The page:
A national radio host who was inducted into the Hall of Famous Missourians has died, after a battle with lung cancer. Cape Girardeau native Rush Limbaugh was 70.
Limbaugh was awarded the Presidential Medal of Freedom last year by former President Donald Trump. That’s the highest honor a citizen can receive from the president.
Limbaugh was heard on more than 600 radio stations nationwide, including a number of Missourinet affiliates across the state.
Former Missouri House Speaker Steven Tilley, R-Perryville, inducted Limbaugh into the Hall of Famous Missourians in May 2012. Perryville is north of Cape Girardeau.
“Being from southeast Missouri, he was somebody that we all considered one of our own and was glad to see how successful he became. And him being a conservative made it even better,” Tilley says.
Some Missouri House Democrats at the time criticized Speaker Tilley’s decision. They were unhappy with some of Limbaugh’s comments. Limbaugh had described a Georgetown law student as a “prostitute”, after she testified before Congress regarding contraceptives.
The controversy drew national media attention, and international attention too. Tilley says one of his friend’s saw the story on a television news broadcast in China.
Tilley says the 2012 ceremony was to honor Rush Limbaugh, and that there were threats. He says he wanted the ceremony to be safe and respectful. Tilley says it was a big day.
“My caucus and myself, we stood firm. We were honored to induct him into the Hall of Famous Missourians, and it’s a day I won’t, that really not just myself, but a lot of people in the House, my family included, will never forget,” says Tilley.
Tilley says there were questions then of whether the bust would be allowed to stay in the Missouri Capitol.
“I remember at one point in time there was questions of whether the governor’s (Democrat Jay Nixon’s) office would allow the bust to sit in the Rotunda, so it was an interesting time,” Tilley says.
Limbaugh traveled to Jefferson City for the 2012 ceremony. Tilley tells Missourinet that Limbaugh was proud to be honored by his home state.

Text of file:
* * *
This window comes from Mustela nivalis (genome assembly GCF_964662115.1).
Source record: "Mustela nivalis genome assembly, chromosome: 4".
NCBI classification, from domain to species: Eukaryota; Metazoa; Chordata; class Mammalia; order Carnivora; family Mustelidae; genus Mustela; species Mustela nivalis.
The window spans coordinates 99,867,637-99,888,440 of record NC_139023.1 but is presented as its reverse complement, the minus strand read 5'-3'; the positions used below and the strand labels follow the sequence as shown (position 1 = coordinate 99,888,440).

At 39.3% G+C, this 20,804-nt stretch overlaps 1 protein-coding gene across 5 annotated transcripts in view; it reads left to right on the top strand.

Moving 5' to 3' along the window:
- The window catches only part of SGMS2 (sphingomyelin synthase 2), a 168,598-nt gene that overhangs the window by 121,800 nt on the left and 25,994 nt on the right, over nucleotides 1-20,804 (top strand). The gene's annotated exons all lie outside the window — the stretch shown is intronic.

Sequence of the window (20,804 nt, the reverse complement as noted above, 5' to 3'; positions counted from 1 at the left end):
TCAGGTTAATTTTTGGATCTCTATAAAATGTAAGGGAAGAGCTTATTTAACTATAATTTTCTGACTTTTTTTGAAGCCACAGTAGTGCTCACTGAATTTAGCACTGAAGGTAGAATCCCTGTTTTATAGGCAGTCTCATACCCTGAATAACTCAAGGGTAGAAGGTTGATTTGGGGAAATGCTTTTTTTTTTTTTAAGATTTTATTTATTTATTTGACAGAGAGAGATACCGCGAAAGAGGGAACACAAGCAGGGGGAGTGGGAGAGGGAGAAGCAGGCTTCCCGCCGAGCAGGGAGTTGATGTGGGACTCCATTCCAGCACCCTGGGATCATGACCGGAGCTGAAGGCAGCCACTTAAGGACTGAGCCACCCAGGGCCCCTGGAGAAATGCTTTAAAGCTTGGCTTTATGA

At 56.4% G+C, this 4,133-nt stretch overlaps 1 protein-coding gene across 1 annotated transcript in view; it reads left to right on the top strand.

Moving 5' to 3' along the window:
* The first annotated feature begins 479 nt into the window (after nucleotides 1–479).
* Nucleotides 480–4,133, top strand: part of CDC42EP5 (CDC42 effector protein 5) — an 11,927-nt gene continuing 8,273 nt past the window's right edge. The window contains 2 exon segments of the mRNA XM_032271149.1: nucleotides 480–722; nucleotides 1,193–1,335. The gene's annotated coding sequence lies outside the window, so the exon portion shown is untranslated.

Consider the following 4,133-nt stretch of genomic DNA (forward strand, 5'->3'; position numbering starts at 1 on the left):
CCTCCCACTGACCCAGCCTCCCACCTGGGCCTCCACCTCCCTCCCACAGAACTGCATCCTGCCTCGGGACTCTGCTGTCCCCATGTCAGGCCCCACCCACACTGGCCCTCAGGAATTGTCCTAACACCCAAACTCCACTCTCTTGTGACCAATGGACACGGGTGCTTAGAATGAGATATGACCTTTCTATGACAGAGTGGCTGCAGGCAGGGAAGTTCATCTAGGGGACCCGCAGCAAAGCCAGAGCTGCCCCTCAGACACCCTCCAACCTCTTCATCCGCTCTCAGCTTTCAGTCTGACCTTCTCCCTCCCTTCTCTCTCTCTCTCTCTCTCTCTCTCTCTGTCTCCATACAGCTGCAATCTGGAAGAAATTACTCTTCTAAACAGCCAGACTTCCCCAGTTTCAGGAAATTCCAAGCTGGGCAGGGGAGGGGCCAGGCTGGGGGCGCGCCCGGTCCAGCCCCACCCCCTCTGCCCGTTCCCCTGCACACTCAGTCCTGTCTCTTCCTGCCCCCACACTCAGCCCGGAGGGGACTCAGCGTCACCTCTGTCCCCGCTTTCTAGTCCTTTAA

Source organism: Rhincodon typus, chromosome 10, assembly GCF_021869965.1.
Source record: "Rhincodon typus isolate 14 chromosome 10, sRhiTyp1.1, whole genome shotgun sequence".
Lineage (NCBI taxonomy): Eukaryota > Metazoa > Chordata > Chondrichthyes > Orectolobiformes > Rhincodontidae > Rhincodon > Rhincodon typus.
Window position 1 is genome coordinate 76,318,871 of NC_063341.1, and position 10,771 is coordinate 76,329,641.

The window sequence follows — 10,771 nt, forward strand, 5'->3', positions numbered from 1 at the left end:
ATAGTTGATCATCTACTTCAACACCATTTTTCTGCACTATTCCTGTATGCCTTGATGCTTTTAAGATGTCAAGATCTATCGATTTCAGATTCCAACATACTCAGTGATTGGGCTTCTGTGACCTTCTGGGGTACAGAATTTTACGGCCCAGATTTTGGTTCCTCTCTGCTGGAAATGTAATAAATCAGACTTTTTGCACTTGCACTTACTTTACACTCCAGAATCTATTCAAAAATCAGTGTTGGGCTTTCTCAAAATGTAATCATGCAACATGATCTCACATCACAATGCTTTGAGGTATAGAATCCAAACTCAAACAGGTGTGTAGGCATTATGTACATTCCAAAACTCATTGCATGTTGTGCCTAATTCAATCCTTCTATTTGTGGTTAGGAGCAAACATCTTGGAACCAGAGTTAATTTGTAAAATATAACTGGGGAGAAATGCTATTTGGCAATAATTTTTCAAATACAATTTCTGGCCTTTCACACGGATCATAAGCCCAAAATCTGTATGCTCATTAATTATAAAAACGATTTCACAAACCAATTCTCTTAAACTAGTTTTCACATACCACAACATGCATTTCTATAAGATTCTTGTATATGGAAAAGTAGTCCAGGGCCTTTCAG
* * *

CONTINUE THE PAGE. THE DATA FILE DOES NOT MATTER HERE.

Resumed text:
“It amazed me by someone who had been in the Hall of Fame for the National Broadcasters, for the Radio Hall of Fame, had all these accolades that he was humbled and honored by what we (the Missouri House) did,” Tilley says.
Then-House Speaker Pro Tem Shane Schoeller, R-Willard, was also at the Capitol ceremony, along with Missouri House GOP lawmakers.
Tilley says Limbaugh also visited the Speaker’s third floor Capitol office that day, and also spoke to House Republicans in a Capitol hearing room.
“I think his message was hey, don’t be ashamed for what you believe in. And if you believe in it, speak it loudly,” says Tilley.
Tilley says he has one regret from that day. He says Limbaugh invited him to dinner that evening in Atlanta, and said he’d fly Speaker Tilley back to Jefferson City. Tilley told him no, saying he needed to preside over the House.
He describes Rush Limbaugh as a true patriot and a legend.
U.S. Rep. Jason Smith, R-Salem, who represents southeast Missouri, has issued a statement about Limbaugh’s death. Smith served in the Missouri House in 2012, and was in Jefferson City for the induction ceremony.
“Throughout the years, he and his family have remained a constant presence throughout southern Missouri. He never forgot where he came from, no matter how big he got, his heart was always in Cape Girardeau. He was a Missourian through and through. Rush was not just a radio talk show host. He was the steady hand of conservatism that could motivate and activate the grassroots better than anyone,” Smith says, in part.
Congressman Smith notes Rush Limbaugh introduced President Trump at the Trump Cape Girardeau rally in November 2018.
State Reps. Chris Sander, R-Lone Jack, and Richard West, R-Wentzville, have introduced a Missouri House courtesy resolution, praising Limbaugh. It says Limbaugh raised a record $1.7 million for the Leukemia and Lymphoma Society of America, in his annual Cure-a-Thon program.
Limbaugh also served as the grand marshal at the St. Louis Veterans Day parade in 1999. His bust is in the Missouri Capitol Rotunda.
Click here to listen to Brian Hauswirth’s interview with former Missouri House Speaker Steven Tilley, R-Perryville, which was recorded on February 17, 2021:
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